• The Governing Body will support and challenge the school with its Pupil Premium spending and review the impact of it.

 

Case Studies

Student One had been referred to our English Mentor due to poor attendance. After developing an increasingly positive working relationship with them, the English Mentor was able to stretch and challenge them so that they are able to access the set work through outlining clear boundaries around what they need to achieve in the time provided and the process they should take to achieve success. Student One feels as though the Mentor has supported their improvements by ‘telling [them] more specifically what is important in that particular piece of writing and what to use’ to move forwards with their progress. Not only has this student’s academic progress rapidly improved since working with the Mentor but they have also made massive gains in their attendance. 

 

Student Two was assigned to the Maths Mentor due to a decline in their mock exam results from the end of Year 10 to the beginning of Year 11. Student Two was extremely reserved and was often reluctant to attend or accept support of any kind. Since working with the Maths Mentor, Student Two now accepts one-to-one support as well as attending after school revision and Maths Saturday School. Not only are they now able to identify their own mistakes but are reflective in their learning; understanding that more exam question practice is imperative to support their success.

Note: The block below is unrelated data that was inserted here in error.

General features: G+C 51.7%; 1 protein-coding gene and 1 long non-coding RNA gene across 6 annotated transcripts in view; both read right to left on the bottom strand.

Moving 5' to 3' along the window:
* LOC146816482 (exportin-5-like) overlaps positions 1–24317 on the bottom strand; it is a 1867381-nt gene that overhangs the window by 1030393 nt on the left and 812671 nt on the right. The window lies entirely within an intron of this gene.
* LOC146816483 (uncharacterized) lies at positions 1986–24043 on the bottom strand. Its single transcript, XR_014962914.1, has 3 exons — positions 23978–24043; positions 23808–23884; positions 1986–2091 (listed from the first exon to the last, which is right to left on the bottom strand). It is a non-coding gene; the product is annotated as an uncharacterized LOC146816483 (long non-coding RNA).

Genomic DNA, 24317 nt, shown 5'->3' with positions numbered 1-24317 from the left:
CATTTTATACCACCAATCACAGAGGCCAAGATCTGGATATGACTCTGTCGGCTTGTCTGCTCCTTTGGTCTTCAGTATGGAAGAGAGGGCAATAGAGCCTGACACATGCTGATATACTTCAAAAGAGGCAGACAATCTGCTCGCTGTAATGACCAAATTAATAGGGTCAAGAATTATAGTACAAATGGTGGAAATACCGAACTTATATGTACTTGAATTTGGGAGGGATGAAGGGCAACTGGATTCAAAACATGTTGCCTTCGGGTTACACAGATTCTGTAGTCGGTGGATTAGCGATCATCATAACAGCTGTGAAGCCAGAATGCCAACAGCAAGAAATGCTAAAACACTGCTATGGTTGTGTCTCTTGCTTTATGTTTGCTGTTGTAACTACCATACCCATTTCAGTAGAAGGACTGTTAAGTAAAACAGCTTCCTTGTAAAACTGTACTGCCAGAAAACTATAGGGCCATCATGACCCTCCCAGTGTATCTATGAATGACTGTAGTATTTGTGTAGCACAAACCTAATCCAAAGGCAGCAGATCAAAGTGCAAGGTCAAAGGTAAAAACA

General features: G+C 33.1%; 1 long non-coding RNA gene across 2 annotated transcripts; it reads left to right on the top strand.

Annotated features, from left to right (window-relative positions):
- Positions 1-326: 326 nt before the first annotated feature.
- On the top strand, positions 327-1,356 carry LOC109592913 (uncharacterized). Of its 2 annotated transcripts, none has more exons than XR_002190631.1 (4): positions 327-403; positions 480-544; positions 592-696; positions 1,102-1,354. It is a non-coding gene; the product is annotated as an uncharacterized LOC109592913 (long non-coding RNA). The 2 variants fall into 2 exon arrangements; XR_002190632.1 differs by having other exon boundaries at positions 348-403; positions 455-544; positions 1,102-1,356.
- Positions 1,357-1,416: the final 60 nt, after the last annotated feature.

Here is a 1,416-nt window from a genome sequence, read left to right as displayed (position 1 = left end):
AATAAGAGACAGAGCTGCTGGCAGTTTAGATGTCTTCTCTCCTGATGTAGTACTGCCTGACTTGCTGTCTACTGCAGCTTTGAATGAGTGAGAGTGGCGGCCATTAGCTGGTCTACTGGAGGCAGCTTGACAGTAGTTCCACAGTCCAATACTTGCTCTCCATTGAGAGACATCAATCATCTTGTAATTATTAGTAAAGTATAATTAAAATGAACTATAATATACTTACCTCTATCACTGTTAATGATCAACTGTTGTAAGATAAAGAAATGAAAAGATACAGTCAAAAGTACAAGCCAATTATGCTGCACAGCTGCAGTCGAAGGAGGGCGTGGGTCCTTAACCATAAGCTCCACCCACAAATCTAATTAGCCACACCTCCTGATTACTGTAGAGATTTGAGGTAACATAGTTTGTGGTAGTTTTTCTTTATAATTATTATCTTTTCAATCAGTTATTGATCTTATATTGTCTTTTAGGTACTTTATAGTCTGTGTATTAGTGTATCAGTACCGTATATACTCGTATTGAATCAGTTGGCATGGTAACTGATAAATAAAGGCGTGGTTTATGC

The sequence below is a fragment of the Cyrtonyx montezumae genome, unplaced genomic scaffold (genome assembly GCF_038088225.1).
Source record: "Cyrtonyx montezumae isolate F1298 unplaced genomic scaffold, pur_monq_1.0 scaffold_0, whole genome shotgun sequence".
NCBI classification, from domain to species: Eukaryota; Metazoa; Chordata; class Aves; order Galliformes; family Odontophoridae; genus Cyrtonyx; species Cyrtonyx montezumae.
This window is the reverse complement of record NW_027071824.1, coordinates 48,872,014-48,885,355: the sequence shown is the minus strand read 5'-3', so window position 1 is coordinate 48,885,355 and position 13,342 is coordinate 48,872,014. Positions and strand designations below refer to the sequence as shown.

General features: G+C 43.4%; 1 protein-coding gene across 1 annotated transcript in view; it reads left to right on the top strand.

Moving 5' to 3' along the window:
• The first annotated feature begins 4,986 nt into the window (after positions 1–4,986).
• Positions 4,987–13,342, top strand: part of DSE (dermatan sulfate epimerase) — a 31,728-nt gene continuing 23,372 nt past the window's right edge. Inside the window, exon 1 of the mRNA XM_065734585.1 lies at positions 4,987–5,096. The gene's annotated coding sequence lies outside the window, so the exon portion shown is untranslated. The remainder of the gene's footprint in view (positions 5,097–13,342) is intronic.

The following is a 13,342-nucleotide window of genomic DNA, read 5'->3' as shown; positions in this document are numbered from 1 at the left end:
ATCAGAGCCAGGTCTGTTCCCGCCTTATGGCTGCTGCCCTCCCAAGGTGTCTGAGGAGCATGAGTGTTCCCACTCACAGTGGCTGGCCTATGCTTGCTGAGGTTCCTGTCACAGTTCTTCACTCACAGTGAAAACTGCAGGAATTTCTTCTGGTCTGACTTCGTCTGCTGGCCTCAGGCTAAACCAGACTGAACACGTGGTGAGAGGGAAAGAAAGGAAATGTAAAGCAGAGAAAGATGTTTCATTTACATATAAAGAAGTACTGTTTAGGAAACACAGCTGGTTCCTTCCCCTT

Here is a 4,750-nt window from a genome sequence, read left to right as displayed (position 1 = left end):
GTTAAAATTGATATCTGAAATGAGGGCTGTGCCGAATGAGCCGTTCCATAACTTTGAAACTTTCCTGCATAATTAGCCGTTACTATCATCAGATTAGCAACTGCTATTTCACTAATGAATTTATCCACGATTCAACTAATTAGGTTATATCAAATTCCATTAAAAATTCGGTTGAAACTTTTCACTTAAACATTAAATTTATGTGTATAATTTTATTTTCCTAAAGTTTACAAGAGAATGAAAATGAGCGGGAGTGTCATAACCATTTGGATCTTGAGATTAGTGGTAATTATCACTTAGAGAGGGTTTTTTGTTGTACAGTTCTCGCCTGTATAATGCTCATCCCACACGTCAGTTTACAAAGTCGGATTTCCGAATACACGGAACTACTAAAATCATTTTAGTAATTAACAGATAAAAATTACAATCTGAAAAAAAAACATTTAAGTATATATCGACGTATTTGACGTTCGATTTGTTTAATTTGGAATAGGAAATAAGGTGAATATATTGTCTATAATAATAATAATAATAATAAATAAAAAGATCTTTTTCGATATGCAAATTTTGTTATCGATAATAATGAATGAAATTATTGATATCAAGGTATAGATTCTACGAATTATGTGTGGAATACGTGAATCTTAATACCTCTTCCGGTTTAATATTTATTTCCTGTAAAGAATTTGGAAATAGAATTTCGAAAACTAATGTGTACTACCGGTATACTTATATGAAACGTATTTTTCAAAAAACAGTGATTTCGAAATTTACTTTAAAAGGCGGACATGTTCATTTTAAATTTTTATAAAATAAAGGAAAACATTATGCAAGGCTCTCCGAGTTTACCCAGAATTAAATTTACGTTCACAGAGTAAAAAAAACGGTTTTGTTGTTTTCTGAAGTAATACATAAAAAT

Before working with the English Mentor, Student Three was disengaged and lacked motivation in lessons, finding it difficult to access the learning taking place. Since engaging with the English Mentor on a one-to-one basis Student Three has made important gains in both their academic skills and attendance. The English Mentor’s work with Student Three, both inside and outside the classroom has provided them with ‘the skills and confidence required to progress from writing very little independently and being easily distracted by others to writing full, high quality responses to exam style questions.’ 

  

Student Four was referred to the Maths Mentor based on their attendance and achievement in lessons. Since working together, Student Four has developed strong working relationships with staff which has allowed them to feel more confident in asking for help and therefore improve their understanding of the set work. Student Four’s attendance was highlighted as a concern in previous years but since working closely with the Maths Mentor, they have shown massive improvements in their desire to attend maths lessons and their overall attendance. Student Four has found that instant feedback, praise and reassurance has supported them in gaining ‘a better understanding as [The Maths Mentor] has explained the question clearly.’